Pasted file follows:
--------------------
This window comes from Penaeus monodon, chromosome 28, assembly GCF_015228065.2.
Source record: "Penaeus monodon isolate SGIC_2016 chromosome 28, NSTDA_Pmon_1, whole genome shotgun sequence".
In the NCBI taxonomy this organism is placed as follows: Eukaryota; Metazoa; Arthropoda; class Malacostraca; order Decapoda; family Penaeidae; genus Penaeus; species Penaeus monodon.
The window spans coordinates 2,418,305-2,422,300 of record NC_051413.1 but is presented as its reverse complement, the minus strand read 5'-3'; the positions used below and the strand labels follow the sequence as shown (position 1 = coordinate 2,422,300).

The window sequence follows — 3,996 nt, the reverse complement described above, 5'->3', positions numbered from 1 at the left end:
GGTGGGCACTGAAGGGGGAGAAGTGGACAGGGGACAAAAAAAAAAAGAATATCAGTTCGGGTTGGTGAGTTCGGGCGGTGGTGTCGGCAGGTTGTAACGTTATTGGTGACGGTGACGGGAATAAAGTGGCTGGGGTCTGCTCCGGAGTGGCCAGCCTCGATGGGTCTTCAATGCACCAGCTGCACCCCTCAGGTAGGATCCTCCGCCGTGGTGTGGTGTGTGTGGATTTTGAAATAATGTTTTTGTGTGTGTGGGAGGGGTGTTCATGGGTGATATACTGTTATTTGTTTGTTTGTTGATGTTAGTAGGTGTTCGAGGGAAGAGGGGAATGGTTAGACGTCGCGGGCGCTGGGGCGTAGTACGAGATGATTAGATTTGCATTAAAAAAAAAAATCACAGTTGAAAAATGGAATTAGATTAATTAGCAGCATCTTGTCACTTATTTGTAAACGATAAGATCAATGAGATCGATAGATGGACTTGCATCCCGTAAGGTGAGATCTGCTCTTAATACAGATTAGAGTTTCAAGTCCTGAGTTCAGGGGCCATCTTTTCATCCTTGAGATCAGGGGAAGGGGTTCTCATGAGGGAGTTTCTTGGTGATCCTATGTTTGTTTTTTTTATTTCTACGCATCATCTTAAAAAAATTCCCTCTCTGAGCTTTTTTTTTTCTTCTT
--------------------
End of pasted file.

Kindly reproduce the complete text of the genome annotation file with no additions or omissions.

This window comes from Penaeus monodon, chromosome 28, assembly GCF_015228065.2.
Source record: "Penaeus monodon isolate SGIC_2016 chromosome 28, NSTDA_Pmon_1, whole genome shotgun sequence".
In the NCBI taxonomy this organism is placed as follows: Eukaryota; Metazoa; Arthropoda; class Malacostraca; order Decapoda; family Penaeidae; genus Penaeus; species Penaeus monodon.
The window spans coordinates 2,418,305-2,422,300 of record NC_051413.1 but is presented as its reverse complement, the minus strand read 5'-3'; the positions used below and the strand labels follow the sequence as shown (position 1 = coordinate 2,422,300).

The window sequence follows — 3,996 nt, the reverse complement described above, 5'->3', positions numbered from 1 at the left end:
GGTGGGCACTGAAGGGGGAGAAGTGGACAGGGGACAAAAAAAAAAAGAATATCAGTTCGGGTTGGTGAGTTCGGGCGGTGGTGTCGGCAGGTTGTAACGTTATTGGTGACGGTGACGGGAATAAAGTGGCTGGGGTCTGCTCCGGAGTGGCCAGCCTCGATGGGTCTTCAATGCACCAGCTGCACCCCTCAGGTAGGATCCTCCGCCGTGGTGTGGTGTGTGTGGATTTTGAAATAATGTTTTTGTGTGTGTGGGAGGGGTGTTCATGGGTGATATACTGTTATTTGTTTGTTTGTTGATGTTAGTAGGTGTTCGAGGGAAGAGGGGAATGGTTAGACGTCGCGGGCGCTGGGGCGTAGTACGAGATGATTAGATTTGCATTAAAAAAAAAAATCACAGTTGAAAAATGGAATTAGATTAATTAGCAGCATCTTGTCACTTATTTGTAAACGATAAGATCAATGAGATCGATAGATGGACTTGCATCCCGTAAGGTGAGATCTGCTCTTAATACAGATTAGAGTTTCAAGTCCTGAGTTCAGGGGCCATCTTTTCATCCTTGAGATCAGGGGAAGGGGTTCTCATGAGGGAGTTTCTTGGTGATCCTATGTTTGTTTTTTTTATTTCTACGCATCATCTTAAAAAAATTCCCTCTCTGAGCTTTTTTTTTTCTTCTT